The Livestock Housing Climate Laboratory at AU Foulum opened in 2011 and is used for research on livestock housing interior design with the main emphasis on control of emissions through ventilation. Research on the overall housing environment can focus on both the functionality of interior design, operational management, feed, ammonia volatilisation, dust, etc. – everything that influences the indoor climate. The effect of livestock housing on the external environment can also be investigated.
The laboratory consists of four flexible livestock housing units. As standard, they are configured for fattening pigs, but the design can be changed to suit other types of livestock, e.g. cattle or poultry. Each unit has two sties with room for 16 pigs in each sty. To enable comparison, unit pairs are identical.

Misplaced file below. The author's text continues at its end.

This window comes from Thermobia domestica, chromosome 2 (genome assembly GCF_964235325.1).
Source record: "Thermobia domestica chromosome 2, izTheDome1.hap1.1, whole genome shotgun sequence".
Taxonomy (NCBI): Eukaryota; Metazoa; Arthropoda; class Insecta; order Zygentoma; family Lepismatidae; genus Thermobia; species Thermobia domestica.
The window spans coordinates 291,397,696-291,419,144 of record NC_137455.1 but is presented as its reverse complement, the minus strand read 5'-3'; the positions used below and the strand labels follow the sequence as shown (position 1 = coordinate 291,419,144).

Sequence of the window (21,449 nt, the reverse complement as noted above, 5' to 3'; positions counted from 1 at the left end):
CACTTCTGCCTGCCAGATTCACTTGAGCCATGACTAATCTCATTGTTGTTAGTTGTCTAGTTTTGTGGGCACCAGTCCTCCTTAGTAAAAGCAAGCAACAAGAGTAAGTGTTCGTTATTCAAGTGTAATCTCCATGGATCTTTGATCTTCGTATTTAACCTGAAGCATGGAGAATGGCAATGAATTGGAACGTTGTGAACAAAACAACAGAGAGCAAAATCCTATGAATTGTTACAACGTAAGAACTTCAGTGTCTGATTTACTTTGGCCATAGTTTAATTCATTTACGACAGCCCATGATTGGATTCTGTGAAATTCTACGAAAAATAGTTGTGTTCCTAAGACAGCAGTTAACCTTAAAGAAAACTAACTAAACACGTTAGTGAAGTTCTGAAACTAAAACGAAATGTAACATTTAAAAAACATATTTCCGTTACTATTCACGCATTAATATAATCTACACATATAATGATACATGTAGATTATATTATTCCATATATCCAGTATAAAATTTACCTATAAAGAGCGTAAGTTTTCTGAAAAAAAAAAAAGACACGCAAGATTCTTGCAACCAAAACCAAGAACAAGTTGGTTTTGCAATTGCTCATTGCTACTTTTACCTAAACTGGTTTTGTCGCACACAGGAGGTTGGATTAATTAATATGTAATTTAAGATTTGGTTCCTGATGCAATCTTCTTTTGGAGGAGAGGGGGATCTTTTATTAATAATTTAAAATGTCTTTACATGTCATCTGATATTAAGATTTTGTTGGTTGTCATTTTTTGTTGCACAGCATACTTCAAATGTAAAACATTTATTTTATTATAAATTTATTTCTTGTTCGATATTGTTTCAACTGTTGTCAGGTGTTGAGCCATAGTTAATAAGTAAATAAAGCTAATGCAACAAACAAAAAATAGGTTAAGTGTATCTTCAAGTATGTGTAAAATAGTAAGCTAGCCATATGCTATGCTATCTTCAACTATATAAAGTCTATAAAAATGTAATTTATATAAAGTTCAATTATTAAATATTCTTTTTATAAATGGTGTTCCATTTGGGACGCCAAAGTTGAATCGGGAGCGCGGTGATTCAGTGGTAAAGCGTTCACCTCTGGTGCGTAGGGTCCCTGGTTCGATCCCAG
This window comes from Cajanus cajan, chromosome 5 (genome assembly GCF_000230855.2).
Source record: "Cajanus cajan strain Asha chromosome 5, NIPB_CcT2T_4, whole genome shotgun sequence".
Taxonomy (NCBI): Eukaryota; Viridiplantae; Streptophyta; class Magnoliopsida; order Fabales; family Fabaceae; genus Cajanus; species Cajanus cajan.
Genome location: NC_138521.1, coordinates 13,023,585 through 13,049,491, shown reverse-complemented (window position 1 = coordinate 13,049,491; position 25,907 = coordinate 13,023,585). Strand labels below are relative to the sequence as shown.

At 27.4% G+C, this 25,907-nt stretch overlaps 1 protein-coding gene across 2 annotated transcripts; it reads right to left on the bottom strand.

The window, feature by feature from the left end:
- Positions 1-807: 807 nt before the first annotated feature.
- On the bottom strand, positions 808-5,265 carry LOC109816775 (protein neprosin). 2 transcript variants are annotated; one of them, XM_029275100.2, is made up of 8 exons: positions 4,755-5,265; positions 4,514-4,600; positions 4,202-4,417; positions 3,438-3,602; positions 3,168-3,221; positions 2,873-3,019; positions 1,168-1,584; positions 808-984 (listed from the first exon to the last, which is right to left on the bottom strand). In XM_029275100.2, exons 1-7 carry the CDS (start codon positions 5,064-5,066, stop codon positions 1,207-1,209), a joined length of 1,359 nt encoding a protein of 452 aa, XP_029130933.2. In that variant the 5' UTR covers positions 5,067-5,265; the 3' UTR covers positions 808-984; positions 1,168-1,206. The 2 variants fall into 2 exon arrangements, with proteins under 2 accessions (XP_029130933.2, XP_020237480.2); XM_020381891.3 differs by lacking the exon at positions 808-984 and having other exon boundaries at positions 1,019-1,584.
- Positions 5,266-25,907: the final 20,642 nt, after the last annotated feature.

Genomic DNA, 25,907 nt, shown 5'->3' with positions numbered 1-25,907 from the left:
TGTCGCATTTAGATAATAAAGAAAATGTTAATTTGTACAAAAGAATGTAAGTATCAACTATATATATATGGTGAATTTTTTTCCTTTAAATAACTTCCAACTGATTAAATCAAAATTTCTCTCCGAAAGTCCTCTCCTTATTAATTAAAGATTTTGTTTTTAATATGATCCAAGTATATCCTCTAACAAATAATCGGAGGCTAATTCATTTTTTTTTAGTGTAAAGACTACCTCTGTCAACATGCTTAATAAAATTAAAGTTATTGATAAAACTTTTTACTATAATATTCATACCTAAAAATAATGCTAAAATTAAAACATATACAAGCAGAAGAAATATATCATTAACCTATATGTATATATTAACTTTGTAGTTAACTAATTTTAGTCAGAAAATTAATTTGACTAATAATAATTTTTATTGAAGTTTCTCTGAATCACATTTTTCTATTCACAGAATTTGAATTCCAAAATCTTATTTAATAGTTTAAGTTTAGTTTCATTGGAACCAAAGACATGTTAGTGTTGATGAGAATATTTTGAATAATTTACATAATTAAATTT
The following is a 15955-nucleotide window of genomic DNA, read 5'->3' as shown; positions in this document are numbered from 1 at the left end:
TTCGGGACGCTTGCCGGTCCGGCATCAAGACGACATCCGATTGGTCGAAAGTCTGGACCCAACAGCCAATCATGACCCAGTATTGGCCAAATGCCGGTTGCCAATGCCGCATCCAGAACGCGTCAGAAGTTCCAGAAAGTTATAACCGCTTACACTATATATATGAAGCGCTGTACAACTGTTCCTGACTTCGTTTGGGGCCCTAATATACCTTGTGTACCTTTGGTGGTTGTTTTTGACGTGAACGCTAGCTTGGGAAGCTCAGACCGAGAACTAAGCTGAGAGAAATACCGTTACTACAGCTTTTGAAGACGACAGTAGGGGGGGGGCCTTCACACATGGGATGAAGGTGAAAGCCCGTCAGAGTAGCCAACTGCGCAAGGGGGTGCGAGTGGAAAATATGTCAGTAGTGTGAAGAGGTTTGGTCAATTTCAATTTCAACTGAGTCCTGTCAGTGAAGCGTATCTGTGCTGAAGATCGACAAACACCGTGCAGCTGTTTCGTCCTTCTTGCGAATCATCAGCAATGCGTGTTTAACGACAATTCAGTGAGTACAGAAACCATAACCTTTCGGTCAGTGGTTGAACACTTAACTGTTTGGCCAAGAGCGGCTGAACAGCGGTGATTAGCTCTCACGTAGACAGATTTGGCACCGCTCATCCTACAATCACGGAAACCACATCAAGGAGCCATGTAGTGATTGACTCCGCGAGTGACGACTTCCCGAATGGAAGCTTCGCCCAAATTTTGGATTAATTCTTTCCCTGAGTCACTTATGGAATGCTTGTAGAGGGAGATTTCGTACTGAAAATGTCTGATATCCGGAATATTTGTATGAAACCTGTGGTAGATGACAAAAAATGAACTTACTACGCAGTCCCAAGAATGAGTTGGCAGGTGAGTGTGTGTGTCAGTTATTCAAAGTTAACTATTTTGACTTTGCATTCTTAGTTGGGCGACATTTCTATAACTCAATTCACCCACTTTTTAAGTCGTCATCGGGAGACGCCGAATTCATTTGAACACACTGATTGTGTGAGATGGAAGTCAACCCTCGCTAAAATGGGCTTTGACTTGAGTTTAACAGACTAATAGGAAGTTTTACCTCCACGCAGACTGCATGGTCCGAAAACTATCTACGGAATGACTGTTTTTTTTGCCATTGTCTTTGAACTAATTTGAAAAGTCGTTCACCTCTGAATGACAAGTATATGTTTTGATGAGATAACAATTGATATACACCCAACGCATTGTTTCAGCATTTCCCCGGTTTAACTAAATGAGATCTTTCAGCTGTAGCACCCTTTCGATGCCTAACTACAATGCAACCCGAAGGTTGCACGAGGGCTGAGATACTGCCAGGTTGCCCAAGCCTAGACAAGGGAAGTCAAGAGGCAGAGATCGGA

The cellar under the housing units contains slurry chambers with weighing cells. As with the floor in the sties and the ventilation, the slurry chambers can be changed as needed. The sties can therefore be arranged in accordance with the principles used elsewhere in the world where the slurry chambers are often deeper than in Denmark.
All air flowing into and out of each housing unit can be measured and analysed for ammonia, methane, nitrous oxide and carbon dioxide. Other analyses, for example odour, can be performed by online mass spectrometry (PTR-MS) or by collection and subsequent analysis on various gas chromatographs. There is room for experimental setups such as air cleaning systems. Department of Biosystems Engineering has been working with the microclimate in animal housing for many years focusing on both the health of the animals and the personnel caring for them and on the impact on the external environment. Therefore, the department has extensive experience in carrying out experiments and in collecting, analysing and modelling data.